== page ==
Thanks to an ideal blend of warm weather and frequent rainfall, hay season has arrived on my northern Wisconsin farm, which means lots of watching the sky and checking the weather while looking for the perfect time to “make hay while the sun shines.”
We started a couple of weeks ago with two of the fastest-growing fields, and as I write this we’ve just finished cutting another round for baling in a couple of days. With most of the haying still to come this season, now is a good time to buy a fresh pair of hay gloves.
Hay gloves? You bet. Just as I like to have the right tool for every job, I also like to have the right gloves for every task. Some are made of leather, some are knit, some are deerskin lined with Thinsulate, some are designed for
winter with waterproof inserts, some are made of tough rubber with cotton backs—you name it, I probably have it.
When it comes time to hay bales, I prefer a plain, simple pair of leather gloves—the thicker and tougher, the better. I don’t care that much about maneuverability and flexibility here, as this work involves no delicate work that requires finesse in finger movement. Instead, I want durable gloves that protect my hands while I lift and stack hundreds of bales at a time. After all, lifting square bales that weigh about 50 pounds, by means of two pieces of twine—often while using just one hand—guarantees blisters if your hands aren’t appropriately protected.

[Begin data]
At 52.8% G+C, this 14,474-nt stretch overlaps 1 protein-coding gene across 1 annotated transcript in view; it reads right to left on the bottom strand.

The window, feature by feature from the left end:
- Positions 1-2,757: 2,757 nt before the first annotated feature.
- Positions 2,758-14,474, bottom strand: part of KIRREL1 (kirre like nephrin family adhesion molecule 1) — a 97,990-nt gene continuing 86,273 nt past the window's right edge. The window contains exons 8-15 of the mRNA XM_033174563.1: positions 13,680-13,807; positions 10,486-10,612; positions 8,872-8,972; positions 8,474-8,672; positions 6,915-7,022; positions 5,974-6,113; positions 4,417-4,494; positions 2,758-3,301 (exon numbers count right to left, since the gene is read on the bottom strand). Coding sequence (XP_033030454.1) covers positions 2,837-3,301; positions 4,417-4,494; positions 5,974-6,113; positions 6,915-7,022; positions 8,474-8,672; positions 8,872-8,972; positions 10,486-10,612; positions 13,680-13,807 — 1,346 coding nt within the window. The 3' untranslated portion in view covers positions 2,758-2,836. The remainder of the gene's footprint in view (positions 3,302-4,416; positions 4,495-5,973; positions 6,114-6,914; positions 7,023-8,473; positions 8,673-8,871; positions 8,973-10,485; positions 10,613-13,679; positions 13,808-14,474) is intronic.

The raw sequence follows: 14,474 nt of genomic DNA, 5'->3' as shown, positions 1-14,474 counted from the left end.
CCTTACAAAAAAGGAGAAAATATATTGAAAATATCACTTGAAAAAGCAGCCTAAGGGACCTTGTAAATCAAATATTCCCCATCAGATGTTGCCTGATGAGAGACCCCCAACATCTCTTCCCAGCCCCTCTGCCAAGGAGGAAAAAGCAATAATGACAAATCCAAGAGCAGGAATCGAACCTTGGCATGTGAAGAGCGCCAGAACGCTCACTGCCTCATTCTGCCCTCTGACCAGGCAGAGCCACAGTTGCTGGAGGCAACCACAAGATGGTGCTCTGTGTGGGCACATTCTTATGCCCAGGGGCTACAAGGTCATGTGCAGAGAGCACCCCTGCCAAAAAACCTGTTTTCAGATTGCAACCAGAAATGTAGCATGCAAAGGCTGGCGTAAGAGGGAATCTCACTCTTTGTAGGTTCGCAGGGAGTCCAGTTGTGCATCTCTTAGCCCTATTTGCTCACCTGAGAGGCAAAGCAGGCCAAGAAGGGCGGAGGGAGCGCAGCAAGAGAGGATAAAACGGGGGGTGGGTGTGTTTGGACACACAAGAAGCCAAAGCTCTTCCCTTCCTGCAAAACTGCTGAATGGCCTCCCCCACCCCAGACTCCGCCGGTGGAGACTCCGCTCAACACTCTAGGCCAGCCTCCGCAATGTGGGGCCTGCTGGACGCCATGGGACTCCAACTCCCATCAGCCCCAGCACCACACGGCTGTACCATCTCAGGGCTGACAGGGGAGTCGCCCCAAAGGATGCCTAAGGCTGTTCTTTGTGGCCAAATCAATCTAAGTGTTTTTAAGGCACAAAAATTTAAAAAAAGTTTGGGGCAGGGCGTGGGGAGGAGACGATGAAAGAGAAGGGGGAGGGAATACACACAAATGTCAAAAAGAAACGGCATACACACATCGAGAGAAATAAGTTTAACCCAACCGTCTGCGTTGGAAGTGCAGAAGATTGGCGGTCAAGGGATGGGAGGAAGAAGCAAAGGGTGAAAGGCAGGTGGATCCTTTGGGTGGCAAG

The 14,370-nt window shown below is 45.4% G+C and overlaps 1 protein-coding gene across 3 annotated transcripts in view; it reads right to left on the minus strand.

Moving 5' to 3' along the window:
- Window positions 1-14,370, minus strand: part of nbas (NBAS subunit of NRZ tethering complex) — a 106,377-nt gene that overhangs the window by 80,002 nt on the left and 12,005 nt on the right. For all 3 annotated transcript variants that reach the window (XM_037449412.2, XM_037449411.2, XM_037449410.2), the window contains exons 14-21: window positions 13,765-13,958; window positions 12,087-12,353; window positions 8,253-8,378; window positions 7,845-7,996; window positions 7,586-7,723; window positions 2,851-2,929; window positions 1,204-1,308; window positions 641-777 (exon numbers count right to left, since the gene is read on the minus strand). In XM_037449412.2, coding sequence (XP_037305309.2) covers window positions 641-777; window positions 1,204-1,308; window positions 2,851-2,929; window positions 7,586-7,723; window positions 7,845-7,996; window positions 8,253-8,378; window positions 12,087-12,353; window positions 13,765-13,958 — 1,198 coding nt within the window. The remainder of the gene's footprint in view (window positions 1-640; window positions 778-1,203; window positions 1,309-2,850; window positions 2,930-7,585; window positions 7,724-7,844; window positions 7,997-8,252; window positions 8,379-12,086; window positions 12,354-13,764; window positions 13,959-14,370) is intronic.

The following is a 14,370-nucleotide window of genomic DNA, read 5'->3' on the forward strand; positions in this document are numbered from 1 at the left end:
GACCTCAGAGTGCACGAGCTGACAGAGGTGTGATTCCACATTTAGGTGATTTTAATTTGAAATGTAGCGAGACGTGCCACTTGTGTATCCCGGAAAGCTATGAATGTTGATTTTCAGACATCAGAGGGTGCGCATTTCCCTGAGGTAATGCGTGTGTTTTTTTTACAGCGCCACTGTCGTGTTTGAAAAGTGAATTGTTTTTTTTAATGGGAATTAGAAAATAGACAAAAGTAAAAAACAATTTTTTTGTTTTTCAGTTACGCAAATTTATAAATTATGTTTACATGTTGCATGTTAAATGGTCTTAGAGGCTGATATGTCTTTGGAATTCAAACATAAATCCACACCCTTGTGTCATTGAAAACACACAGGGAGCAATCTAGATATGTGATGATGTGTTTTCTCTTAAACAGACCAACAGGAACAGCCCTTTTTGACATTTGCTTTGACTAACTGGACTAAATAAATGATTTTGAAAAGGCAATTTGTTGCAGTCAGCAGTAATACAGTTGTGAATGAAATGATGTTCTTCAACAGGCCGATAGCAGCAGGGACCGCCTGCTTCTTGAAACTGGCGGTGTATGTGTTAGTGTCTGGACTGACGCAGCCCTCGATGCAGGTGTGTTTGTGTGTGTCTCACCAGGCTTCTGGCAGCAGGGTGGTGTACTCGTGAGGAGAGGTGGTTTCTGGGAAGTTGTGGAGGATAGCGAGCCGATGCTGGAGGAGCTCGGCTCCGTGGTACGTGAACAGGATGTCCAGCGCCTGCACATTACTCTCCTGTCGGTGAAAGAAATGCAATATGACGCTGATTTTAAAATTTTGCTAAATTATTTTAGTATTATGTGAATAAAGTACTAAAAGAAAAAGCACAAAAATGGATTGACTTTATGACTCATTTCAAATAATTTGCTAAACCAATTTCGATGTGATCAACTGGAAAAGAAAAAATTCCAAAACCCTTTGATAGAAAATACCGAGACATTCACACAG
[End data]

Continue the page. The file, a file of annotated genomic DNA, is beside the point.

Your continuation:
Another reason I like leather gloves: They’re reasonably cool during hot weather, and because baling hay takes place on sunny days during the peak of summer, temperatures can rise pretty high, particularly inside the hay barn. Obviously you don’t want winter gloves here (though in a pinch on cooler days, they’re very soft and protective). I find that knit gloves don’t offer enough protection, while rubber gloves just get, well, wet from sweat.
Of course, when you use gloves as hard as I do, they can wear out pretty fast. The leather gloves that I use for haying eventually develop holes in the fingers where the baling twine repeatedly contacts them. It’s a shame that they don’t last longer, but hey, better the gloves rip than my fingers.
So with my current pairs of leather gloves starting to show their age, I picked up a new pair for this hay season. It might take a day or two to break them in and loosen them up (which is pretty typical, I’ve found), but before long I expect they’ll fit perfectly and be ready for a busy summer of baling hay and who knows what else. If I’m lucky, they might even withstand the coming months of heavy use and survive for next year.